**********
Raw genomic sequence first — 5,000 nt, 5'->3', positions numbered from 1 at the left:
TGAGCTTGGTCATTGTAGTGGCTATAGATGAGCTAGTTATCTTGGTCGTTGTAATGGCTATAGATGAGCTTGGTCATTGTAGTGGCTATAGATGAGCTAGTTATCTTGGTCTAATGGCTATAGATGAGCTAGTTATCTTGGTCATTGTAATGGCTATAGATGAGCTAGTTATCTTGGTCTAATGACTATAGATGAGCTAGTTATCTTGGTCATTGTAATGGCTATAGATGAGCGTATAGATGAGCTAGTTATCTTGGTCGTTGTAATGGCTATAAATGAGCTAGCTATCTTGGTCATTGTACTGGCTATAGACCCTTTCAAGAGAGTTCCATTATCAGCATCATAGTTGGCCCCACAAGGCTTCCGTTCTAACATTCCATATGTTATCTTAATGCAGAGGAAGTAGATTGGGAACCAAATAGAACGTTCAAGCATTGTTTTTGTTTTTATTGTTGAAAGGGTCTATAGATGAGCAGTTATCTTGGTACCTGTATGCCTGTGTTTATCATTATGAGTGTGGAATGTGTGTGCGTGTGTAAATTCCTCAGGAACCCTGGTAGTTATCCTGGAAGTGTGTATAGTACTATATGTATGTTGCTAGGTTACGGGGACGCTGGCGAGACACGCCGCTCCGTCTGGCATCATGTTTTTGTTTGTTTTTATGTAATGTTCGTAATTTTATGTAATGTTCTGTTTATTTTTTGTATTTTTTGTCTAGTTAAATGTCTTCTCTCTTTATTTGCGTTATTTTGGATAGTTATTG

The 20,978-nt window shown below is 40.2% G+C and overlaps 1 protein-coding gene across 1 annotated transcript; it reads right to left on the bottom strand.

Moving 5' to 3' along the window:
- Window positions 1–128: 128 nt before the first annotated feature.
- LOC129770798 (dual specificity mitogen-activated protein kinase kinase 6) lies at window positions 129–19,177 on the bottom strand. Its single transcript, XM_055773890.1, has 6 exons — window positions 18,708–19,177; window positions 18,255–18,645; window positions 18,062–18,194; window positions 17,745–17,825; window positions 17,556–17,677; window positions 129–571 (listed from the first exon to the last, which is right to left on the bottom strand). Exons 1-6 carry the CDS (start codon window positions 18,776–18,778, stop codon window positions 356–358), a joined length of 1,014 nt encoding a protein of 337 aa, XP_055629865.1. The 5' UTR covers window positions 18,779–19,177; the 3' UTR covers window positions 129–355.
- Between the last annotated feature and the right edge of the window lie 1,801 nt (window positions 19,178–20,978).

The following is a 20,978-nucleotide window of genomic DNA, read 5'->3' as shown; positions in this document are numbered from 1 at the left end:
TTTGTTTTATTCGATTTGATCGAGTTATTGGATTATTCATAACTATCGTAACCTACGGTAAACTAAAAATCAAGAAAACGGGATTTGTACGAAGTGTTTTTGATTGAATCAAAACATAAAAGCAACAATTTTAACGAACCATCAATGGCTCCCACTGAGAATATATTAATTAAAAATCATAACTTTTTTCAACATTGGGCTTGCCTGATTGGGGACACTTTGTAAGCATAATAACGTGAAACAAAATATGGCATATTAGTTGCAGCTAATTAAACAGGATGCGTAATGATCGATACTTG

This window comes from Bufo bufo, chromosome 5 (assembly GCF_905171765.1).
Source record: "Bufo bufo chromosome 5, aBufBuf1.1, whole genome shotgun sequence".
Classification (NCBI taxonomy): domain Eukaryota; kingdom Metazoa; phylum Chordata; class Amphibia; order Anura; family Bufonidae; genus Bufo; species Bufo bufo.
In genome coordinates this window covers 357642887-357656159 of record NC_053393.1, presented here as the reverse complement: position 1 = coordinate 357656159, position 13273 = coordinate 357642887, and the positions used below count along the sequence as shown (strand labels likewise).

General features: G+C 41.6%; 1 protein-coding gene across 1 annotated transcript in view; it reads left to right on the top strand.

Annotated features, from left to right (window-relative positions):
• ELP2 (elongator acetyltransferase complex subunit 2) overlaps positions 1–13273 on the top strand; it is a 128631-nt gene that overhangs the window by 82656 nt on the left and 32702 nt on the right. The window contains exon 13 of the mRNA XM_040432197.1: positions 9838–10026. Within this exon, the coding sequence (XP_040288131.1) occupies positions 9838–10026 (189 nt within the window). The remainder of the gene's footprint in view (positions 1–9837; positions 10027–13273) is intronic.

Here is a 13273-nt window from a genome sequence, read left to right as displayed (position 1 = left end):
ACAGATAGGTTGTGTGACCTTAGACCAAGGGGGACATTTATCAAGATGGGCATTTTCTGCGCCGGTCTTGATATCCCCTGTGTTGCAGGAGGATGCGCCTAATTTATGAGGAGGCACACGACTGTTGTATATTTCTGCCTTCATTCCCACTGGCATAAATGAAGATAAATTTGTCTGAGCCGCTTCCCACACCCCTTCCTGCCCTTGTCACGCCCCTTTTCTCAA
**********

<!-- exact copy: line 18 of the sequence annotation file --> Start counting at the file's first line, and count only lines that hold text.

ACAGATAGGTTGTGTGACCTTAGACCAAGGGGGACATTTATCAAGATGGGCATTTTCTGCGCCGGTCTTGATATCCCCTGTGTTGCAGGAGGATGCGCCTAATTTATGAGGAGGCACACGACTGTTGTATATTTCTGCCTTCATTCCCACTGGCATAAATGAAGATAAATTTGTCTGAGCCGCTTCCCACACCCCTTCCTGCCCTTGTCACGCCCCTTTTCTCAA